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Quick Spin: Strong Underpinnings Turn a Medium Into a Heavy

This ‘Baby 8’ Kenworth T370 has serious carrying capacity, with a midrange-size powertrain that performs well but saves money and weight.

March 2016, TruckingInfo.com - Test Drives

by Tom Berg - Also by this author

Though a midrange model in Kenworth’s lineup, this T370 has many heavy-duty components but costs less than a comparable T800 or T880. Sloped hood and large windows make for excellent outward visibility. Photos: Kenworth
Though a midrange model in Kenworth’s lineup, this T370 has many heavy-duty components but costs less than a comparable T800 or T880. Sloped hood and large windows make for excellent outward visibility. Photos: Kenworth

"Baby 8” trucks save dollars at buying time, and with a properly reinforced mainframe, they can carry as much, axle for axle, as bigger, heavier models.

An example is Kenworth’s T370 conventional, which not long ago became available with an 18,000- to 20,000-pound steer axle. That and a 40,000-pound tandem gave this truck strong underpinnings and a gross vehicle weight rating of 58,000 pounds.

The extra-strong steer axle was requested by fuel-oil dealers in the Northeast, who want to haul as much product as possible in a truck with limited length, said KW executives at a show-and-tell at their plant in Chillicothe, Ohio. The conventional-cab chassis was fitted with a Seneca aluminum tank body that could hold 4,500 gallons among five compartments (four of 1,000 gallons and one of 500). Maximum payload for the tank was 42,000 pounds, according to the builder’s plate. Pumping and hose equipment was in a large cabinet at the rear.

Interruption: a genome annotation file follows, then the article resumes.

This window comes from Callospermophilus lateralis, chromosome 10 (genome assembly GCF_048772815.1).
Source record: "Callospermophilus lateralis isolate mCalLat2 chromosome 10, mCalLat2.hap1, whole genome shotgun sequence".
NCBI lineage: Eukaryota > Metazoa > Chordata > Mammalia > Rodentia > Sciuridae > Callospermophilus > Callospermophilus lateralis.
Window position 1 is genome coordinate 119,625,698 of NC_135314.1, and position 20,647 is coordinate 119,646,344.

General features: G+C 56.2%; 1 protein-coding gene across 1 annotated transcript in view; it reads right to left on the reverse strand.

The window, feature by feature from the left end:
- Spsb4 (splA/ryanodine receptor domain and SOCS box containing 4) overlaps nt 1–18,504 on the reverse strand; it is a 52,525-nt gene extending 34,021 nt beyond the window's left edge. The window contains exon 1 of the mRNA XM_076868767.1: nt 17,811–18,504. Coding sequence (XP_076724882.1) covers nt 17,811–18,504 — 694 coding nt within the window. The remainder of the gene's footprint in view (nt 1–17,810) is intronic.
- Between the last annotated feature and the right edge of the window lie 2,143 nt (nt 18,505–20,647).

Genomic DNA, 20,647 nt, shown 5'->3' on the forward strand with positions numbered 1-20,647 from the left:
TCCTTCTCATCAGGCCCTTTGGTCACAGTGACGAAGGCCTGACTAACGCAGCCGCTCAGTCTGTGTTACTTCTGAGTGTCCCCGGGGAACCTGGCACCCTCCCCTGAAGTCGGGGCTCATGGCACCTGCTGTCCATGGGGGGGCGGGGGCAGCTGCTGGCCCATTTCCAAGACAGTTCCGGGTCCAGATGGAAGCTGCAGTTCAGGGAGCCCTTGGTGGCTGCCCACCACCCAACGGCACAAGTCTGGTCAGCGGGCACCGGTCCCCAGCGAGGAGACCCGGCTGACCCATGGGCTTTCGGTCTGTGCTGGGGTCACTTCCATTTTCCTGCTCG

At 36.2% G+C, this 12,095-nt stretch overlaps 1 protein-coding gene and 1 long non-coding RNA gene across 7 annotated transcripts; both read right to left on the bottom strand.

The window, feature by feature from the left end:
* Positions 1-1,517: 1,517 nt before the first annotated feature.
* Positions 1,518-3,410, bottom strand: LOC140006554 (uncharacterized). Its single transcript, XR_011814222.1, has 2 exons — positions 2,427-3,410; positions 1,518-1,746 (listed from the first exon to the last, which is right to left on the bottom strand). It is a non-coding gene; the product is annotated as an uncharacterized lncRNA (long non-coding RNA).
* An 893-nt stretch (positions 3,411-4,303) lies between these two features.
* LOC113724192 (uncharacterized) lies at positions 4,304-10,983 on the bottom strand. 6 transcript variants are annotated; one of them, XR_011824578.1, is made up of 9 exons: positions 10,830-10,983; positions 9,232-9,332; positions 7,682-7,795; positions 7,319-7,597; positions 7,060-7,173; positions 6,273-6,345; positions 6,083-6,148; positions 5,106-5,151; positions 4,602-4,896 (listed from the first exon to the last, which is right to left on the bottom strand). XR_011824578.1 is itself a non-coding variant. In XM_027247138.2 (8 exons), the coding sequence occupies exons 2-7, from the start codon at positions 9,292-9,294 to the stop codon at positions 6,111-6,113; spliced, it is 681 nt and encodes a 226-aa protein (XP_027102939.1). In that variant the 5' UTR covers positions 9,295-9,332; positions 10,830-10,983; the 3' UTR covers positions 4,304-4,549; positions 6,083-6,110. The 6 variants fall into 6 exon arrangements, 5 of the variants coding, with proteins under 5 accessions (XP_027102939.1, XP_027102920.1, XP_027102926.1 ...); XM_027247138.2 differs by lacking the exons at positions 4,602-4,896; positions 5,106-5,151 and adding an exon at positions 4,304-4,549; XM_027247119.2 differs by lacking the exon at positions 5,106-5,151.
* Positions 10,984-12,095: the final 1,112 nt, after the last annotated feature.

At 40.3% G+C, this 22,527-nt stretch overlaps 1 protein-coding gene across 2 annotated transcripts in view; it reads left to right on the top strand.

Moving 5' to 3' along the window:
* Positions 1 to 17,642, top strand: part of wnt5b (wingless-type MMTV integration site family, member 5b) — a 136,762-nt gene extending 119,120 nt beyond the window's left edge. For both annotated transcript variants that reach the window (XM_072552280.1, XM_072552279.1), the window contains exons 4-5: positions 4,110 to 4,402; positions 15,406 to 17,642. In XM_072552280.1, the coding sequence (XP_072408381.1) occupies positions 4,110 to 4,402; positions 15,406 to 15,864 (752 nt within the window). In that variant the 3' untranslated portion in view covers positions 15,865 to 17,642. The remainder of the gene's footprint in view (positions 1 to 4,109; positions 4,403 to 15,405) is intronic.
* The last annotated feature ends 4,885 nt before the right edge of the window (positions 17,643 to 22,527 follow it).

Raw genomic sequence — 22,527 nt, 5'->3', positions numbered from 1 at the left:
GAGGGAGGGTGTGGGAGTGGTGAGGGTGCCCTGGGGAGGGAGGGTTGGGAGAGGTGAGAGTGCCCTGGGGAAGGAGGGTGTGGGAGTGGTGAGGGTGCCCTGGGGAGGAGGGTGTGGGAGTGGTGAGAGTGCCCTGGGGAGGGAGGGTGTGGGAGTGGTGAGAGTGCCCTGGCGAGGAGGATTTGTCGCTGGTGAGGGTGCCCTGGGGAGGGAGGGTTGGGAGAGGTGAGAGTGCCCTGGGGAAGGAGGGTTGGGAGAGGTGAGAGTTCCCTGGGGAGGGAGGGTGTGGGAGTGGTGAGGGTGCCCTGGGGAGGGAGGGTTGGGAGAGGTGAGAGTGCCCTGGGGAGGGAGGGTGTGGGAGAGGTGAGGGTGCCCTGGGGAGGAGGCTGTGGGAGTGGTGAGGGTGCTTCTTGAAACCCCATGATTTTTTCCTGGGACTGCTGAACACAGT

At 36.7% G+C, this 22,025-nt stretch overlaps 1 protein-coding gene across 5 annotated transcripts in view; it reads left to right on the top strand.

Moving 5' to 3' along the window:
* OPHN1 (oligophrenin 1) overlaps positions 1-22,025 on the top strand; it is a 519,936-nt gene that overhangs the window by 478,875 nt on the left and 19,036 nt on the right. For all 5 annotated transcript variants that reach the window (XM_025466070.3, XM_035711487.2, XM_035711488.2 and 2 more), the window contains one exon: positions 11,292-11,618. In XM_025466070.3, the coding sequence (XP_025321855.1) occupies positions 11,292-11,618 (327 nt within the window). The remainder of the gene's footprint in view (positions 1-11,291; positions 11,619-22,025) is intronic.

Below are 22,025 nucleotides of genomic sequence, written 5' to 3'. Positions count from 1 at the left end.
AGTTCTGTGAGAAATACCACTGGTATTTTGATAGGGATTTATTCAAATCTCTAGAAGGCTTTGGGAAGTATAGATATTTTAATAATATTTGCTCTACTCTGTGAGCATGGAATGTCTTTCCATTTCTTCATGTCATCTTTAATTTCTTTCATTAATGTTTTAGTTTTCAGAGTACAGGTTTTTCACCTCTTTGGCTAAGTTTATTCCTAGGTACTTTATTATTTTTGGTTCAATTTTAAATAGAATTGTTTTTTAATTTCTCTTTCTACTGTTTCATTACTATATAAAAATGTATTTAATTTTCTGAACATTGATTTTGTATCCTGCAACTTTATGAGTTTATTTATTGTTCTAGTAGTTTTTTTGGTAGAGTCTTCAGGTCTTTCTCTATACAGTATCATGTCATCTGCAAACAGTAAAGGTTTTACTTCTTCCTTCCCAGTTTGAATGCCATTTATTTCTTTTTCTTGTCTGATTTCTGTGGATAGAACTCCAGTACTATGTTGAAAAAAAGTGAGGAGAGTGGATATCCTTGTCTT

My strongest impression of the truck was the high-capacity steer axle. With no load in the tank, the 18,000-pound taperleaf suspension was necessarily somewhat stiff. And the wide wheels and tires limited wheel cut and made for a large turning circle. Part of this was placement of the dual steering gear boxes outside the frame; wheel stops had to be set to avoid rubbing the 325-series tires against them. Wheel feel with the Sheppard gear was rather precise.

With limited turnability, I had to plan my maneuvers on Chillicothe’s city streets. I spun the steering wheel early while entering corners, especially right-hand turns, to avoid taking a lot of extra lane space. Regular drivers know this and maneuver accordingly.

The rear tandem rode rather well, even with no load, thanks to the Kenworth air-ride suspension. The tandem and the high-rated steer axle can stress the main frame, so this one is extra strong, with 3/8- by 10-3/4-inch main rails and a pair of heavy-duty bolted crossmembers at strategic spots. 

The automotive-style steering wheel is comfortable to rest one’s hands on. Round gauges and rocker switches nestle in a traditional flat instrument panel that complements the T370’s serious truck-like feel. 
The automotive-style steering wheel is comfortable to rest one’s hands on. Round gauges and rocker switches nestle in a traditional flat instrument panel that complements the T370’s serious truck-like feel.

The Allison automatic transmission was invariably smooth and responsive. It was a medium/heavy-duty 3000 RDS (rugged duty series), which is sufficient with Paccar PX-9 diesel engine ratings such as the 350 hp and 1,000 lb-ft. on this truck Those numbers are modest compared to bigger diesels, but the Allison compensates by sending continuous power to the rear wheels. And the midrange-size powertrain helps reduce cost.

So does the stout but compact aluminum cab, shared with other medium-duty T series trucks as well as older heavy-duty models. The cab is roomy enough for most drivers. Big people may be better accommodated with the 6-inch cab extension available on the T440 and T470, also medium-heavy models, or the Class 8 T800, while the newer T880 comes with a wider and longer cab.

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